It’s been hard to give up on this season, because this team still possesses talent capable of stringing a championship run together, and I doubt I’ll ever entirely let go of hope. But consider this column as my waving of the white flag.
The NBA is blowing the Celtics out right now, and Gino is up on the scoreboard, swiveling his hips and mocking Boston while the NBA’s crowd goes wild. The NBA is lighting up Red Auerbach’s victory cigar, and the Celtics can do nothing but sit on the bench with a towel over their heads, deflated and depressed.
The Cavaliers’ game was the final wave that pushed the Celtics all the way under, but they’ve been on the way down for some time now.
The Celtics have gotten rid of their morning walkthrough, but that doesn’t mean we have to. Here are a few Celtics links, and maybe even an NBA link or two, to help wake you up and get you focused for the day.
Marc Spears, Yahoo! Sports – “The Boston Celtics and the Los Angeles Lakers are among the teams who have expressed some interest in New York Knicks guard Nate Robinson(notes), league sources said. Robinson’s base-year status, however, makes it difficult for any trade and the Knicks are said to be reluctant to ship Robinson to an Eastern Conference team, further complicating the Celtics’ efforts to land him.”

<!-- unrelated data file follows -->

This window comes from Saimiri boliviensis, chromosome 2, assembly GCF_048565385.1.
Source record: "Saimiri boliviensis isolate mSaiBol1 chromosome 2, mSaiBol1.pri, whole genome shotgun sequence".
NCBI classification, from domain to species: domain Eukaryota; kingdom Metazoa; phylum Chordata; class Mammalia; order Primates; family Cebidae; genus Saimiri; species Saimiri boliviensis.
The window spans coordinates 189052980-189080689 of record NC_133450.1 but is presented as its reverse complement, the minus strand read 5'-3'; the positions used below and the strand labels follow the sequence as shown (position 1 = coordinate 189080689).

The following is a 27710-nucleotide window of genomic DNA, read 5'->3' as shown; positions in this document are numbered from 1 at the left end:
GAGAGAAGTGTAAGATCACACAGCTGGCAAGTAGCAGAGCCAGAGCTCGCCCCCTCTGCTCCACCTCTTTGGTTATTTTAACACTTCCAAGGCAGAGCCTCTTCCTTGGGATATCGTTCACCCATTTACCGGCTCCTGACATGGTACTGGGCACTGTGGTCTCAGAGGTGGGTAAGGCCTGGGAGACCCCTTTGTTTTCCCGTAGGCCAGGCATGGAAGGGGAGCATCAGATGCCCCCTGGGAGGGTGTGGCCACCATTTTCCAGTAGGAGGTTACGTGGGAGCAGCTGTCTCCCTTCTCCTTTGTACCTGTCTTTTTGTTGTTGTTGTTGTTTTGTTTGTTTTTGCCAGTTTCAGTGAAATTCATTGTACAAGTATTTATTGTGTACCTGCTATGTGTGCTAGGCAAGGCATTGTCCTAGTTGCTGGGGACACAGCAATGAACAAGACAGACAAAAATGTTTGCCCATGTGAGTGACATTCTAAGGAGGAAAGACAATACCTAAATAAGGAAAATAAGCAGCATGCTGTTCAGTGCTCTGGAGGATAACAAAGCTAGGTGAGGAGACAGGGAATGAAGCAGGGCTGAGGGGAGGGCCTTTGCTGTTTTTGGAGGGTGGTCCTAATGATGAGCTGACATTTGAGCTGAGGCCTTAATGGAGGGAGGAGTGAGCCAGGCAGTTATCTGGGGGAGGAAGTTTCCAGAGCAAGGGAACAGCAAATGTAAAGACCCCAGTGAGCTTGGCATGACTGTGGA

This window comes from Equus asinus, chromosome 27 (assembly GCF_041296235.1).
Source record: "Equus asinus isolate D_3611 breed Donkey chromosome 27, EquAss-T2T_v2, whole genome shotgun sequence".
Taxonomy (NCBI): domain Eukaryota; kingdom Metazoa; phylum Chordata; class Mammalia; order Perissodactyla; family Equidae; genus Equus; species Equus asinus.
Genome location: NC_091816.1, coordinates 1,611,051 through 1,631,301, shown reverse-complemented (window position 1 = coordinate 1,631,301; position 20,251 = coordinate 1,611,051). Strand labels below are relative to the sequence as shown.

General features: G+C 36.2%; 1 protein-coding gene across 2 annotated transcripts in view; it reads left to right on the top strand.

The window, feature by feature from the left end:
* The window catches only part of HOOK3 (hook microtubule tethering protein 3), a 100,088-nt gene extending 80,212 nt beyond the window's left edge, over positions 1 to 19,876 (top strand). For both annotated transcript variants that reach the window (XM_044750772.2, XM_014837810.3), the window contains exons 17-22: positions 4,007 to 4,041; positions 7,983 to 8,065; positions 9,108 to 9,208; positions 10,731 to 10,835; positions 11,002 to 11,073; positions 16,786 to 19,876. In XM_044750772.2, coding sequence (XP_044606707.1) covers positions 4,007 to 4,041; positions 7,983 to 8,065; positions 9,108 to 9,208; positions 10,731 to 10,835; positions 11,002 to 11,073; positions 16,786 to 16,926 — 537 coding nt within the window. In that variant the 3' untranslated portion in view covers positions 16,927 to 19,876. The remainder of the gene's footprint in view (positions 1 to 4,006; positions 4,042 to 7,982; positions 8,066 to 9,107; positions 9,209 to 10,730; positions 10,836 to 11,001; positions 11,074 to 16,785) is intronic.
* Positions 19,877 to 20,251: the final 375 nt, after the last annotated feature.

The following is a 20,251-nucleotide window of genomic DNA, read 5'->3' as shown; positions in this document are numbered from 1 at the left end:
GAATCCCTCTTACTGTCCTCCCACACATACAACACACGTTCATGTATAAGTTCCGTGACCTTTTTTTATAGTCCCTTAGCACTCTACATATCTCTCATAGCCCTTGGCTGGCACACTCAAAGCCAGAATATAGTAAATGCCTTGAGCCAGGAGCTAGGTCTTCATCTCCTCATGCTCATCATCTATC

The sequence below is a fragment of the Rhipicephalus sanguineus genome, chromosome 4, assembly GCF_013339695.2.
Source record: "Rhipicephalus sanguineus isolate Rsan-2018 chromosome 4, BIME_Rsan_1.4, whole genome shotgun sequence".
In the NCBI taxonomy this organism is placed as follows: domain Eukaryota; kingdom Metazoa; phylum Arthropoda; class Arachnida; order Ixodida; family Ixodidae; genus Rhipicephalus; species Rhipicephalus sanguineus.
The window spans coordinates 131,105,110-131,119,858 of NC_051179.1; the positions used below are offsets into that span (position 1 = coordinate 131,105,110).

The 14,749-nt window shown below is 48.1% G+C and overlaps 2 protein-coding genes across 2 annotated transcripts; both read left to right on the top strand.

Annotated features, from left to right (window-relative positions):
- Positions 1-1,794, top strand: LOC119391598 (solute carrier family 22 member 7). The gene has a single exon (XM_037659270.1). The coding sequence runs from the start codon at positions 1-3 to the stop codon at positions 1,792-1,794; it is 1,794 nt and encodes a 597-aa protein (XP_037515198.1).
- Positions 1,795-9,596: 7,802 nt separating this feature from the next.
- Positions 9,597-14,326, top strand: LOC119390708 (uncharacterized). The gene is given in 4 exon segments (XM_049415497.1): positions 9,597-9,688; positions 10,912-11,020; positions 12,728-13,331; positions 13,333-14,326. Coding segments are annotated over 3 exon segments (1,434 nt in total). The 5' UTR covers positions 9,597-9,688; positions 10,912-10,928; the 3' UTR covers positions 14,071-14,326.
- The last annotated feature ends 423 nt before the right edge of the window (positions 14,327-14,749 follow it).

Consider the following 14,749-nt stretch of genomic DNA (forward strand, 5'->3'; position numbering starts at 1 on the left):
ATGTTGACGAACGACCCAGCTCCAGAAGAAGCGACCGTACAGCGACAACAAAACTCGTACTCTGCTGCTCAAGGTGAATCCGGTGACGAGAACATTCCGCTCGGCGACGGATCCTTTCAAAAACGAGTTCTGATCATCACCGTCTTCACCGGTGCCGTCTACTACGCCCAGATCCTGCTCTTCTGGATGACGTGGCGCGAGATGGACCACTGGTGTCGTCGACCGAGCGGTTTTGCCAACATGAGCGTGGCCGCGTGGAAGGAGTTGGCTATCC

A. Sherrod Blakely, CSNNE – “Just imagine Cleveland’s LeBron James or Orlando’s Dwight Howard missing double-digit games before the All-Star break, the way Kevin Garnett (hyperextended right knee) has for Boston. What if Atlanta’s Sixth Man of the Year candidate Jamal Crawford suffered a broken left thumb injury, like Boston’s Marquis Daniels that led to him missing more than half the season? Does anyone believe any of those teams would still be among the top three or four clubs in the NBA? I didn’t think so. And that’s why as we near the midway point of the season, Boston may be the most dangerous team in the NBA.”
Greg Payne, CelticsBlog – “The 72-10 nonsense is officially over. The new regular season goal: Tough this stretch out, get healthy, find a groove and enter the playoffs ready to knock opponents in the jaw. We certainly can’t dismiss these last 10 games as if they never happened, because even with injuries we could still see improvement from guys like Rondo and Kendrick Perkins and we can still expect guys like Pierce and Ray Allen to lead the team late in games. So while we still want to win, we know deep down that this team is a shell of the one that was constructed over the offseason. This current group is not the 2009-2010 Boston Celtics. A quarter of what would be Doc’s every day rotation is stuck in street clothes. We can’t judge this team right now. We can’t make any unfair assessments about who should be traded or who should be fired or who deserves more playing time. We have yet to see a polished final product, and until that day comes, the jury is still out.”